My boyfriend as a stoat, which happens to be a pun on his name.
Final version of the painting in the how-to I posted earlier.
Fan art of Kai Opaka from Star Trek: Deep Space 9. Ref: http://startreksansfrontiere.org/pages/echo/personnages/autres/bajoran/opaka.html
At some point, I will learn to paint drapery correctly. Today is not that day.
How I paint:
Most of this is worked in a single layer (after the initial few steps), with a hard round brush that links opacity and diameter to pen pressure, and shape dynamics to pen angle (basically a virtual round sable brush). Generally I start with an A4 sized canvas at 300 dpi. I use Adobe Photoshop CS5 and a Wacom Intuos4 tablet. The critter I’ve depicted is copyrighted to me.
I start with a sketch using a small hard round brush, then add linework over the top in a second layer. I delete the sketch and, after selecting a palette of skin tones to work with and placing them on their own layer, add a flat base color with a big opaque brush under the linework. Once that’s in place, I merge the color and line layers and start shading with a 100-200px hard round brush at 100% opacity (remember—pen pressure modifies this). I usually add a background color at some point, mostly to set the tone and give my light and dark values something to compare against besides blank white.
As I progress, I generally go down in size to a 50px hard round brush at 50% opacity, then at 20% opacity to blend (blending=selecting nearby colors with the eyedropper tool, then using a low-opacity brush to gradually blend the colors together). A 25px brush is good for details. I’ll go down to a 10px if I’m doing individual hairs or something on a portrait, but the smallest I used for this example was a 25px brush.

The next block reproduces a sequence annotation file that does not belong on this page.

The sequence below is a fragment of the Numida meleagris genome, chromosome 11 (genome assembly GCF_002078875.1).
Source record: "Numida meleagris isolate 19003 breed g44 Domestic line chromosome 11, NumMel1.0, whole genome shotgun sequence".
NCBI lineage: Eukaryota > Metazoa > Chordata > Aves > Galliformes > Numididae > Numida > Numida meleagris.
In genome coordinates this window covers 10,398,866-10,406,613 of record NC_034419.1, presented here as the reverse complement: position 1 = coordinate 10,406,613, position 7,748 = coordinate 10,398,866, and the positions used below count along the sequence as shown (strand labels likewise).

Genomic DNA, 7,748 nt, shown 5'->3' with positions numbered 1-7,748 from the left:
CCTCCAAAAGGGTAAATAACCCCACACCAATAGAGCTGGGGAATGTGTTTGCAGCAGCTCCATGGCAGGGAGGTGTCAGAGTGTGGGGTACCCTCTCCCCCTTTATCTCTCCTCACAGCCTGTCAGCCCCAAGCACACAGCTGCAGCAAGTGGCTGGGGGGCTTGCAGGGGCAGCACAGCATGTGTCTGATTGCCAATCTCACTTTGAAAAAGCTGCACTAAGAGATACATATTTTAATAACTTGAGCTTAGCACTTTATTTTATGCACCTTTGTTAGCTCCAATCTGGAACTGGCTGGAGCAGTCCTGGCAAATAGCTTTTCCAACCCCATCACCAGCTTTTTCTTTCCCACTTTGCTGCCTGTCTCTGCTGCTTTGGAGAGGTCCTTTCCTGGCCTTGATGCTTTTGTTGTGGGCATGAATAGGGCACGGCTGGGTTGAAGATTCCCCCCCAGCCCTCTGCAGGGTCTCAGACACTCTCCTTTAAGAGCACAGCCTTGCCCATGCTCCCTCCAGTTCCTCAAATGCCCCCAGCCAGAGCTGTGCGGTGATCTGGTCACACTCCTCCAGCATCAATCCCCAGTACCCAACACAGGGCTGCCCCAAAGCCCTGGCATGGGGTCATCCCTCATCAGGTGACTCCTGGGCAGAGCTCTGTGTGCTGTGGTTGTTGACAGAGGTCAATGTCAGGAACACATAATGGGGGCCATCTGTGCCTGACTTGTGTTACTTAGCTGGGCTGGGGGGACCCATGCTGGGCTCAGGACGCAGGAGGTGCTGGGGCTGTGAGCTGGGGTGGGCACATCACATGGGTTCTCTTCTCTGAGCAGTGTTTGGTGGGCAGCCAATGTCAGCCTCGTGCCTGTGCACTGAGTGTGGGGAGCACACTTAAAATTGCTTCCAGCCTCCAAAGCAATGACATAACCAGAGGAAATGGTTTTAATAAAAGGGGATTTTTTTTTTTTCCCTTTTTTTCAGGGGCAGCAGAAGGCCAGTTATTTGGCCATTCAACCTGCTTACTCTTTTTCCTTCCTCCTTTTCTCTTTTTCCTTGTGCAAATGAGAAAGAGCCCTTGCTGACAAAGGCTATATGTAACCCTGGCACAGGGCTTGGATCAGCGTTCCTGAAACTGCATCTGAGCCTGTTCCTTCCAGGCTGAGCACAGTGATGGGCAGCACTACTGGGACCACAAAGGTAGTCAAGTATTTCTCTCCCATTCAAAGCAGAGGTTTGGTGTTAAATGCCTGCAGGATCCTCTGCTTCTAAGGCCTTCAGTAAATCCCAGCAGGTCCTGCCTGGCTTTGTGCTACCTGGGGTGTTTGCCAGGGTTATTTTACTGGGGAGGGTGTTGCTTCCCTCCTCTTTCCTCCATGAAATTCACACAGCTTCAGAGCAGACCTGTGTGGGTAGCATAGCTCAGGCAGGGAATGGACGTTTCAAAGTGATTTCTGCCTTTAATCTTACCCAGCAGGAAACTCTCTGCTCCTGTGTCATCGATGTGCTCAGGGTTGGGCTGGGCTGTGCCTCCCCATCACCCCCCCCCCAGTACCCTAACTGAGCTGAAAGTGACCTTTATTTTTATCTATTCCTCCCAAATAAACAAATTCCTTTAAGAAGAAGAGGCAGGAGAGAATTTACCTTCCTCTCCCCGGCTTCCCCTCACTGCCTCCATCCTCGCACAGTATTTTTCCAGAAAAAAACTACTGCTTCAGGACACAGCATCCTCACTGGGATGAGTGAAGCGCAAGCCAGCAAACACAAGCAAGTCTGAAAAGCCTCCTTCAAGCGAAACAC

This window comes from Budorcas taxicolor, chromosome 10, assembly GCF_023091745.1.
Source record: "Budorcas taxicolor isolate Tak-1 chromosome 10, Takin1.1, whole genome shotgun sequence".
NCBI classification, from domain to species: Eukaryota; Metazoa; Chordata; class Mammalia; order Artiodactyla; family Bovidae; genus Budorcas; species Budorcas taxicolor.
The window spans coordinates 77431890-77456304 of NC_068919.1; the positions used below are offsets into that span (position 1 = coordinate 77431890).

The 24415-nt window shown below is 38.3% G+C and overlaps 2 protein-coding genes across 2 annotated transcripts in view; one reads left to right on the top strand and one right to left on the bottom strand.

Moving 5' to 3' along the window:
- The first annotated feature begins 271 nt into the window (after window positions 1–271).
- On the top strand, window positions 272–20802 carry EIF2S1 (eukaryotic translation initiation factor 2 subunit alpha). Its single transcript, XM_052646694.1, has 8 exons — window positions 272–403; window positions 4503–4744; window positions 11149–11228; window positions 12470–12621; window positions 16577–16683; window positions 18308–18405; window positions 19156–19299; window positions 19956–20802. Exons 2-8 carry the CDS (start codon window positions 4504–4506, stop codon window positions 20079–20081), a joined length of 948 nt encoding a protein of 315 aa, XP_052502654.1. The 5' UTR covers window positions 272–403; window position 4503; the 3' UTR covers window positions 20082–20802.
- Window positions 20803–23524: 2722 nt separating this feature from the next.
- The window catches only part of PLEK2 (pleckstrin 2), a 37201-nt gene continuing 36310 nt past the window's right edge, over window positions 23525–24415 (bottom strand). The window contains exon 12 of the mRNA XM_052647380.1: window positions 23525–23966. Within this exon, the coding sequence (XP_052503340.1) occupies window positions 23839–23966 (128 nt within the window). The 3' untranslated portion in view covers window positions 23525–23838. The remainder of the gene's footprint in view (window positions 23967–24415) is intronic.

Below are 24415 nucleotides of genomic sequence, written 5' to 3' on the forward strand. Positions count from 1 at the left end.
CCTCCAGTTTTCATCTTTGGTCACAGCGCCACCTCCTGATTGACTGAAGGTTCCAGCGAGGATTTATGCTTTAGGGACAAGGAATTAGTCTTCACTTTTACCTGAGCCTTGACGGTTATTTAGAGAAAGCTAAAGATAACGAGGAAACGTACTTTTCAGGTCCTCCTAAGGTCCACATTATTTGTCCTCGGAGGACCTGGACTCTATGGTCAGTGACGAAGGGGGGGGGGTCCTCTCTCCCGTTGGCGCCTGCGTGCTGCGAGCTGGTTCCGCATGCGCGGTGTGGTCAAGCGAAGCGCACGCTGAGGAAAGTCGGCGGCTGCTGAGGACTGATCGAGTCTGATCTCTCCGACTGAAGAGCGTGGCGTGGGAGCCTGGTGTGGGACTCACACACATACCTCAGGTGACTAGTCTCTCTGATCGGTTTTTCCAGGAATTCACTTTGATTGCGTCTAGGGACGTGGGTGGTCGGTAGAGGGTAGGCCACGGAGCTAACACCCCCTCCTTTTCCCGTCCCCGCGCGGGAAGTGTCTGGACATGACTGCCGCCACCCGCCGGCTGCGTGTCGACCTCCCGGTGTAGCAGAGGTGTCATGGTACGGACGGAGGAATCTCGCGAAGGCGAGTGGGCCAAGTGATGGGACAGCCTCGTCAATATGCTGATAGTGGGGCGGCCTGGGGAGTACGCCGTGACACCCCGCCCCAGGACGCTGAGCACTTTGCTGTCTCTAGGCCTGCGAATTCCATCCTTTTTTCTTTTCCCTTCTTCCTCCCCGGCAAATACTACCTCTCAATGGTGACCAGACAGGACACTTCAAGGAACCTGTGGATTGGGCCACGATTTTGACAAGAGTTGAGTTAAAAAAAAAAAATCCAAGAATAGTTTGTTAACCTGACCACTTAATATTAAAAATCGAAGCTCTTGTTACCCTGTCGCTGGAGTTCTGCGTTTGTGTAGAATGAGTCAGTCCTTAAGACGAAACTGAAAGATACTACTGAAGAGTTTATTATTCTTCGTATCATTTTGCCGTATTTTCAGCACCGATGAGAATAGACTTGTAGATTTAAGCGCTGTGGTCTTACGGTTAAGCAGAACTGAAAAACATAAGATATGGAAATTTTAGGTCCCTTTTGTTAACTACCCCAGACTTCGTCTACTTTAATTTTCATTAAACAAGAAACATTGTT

I continue blending and shading, making sure to use a variety of colors—here I used seafoamy greens and slate blues in addition to the lavender-grey and grey-violet base tones.
For the background, I used a 300px brush with dynamics that mimic palette-knife work or dry-brush work on rough gesso. This adds some nice contrast and texture. It’s amazing how much more legit a digital painting looks with just a touch of texture.
After I’ve done most of my blending and shading, I add a “soft light” layer over my working layer, and add highlights where appropriate. I’ll also add a “darken” layer and refine the shadows.
Once that’s done, I futz around with the background until it makes the piece pop, tie the piece into the background with a base shadow, delete the palette layer, crop everything down to size, and add in my artist’s mark.
If you’ve got any questions, feel free to ask.
Critter sugar skulls (Boa constrictor and domestic cat).
"Not Going According To Plan"
Fanart of Loki from the Avengers movie. Reference photo: http://www.worldofsuperheroes.com/film-tv/tom-hiddleston-loki-talks-briefly-about-thor-the-dark-world/
"Portrait of the Artist as a Young Transman." Self-portrait speedpaint.
"I Don’t Brood."
Fanart of Fenris from Dragon Age 2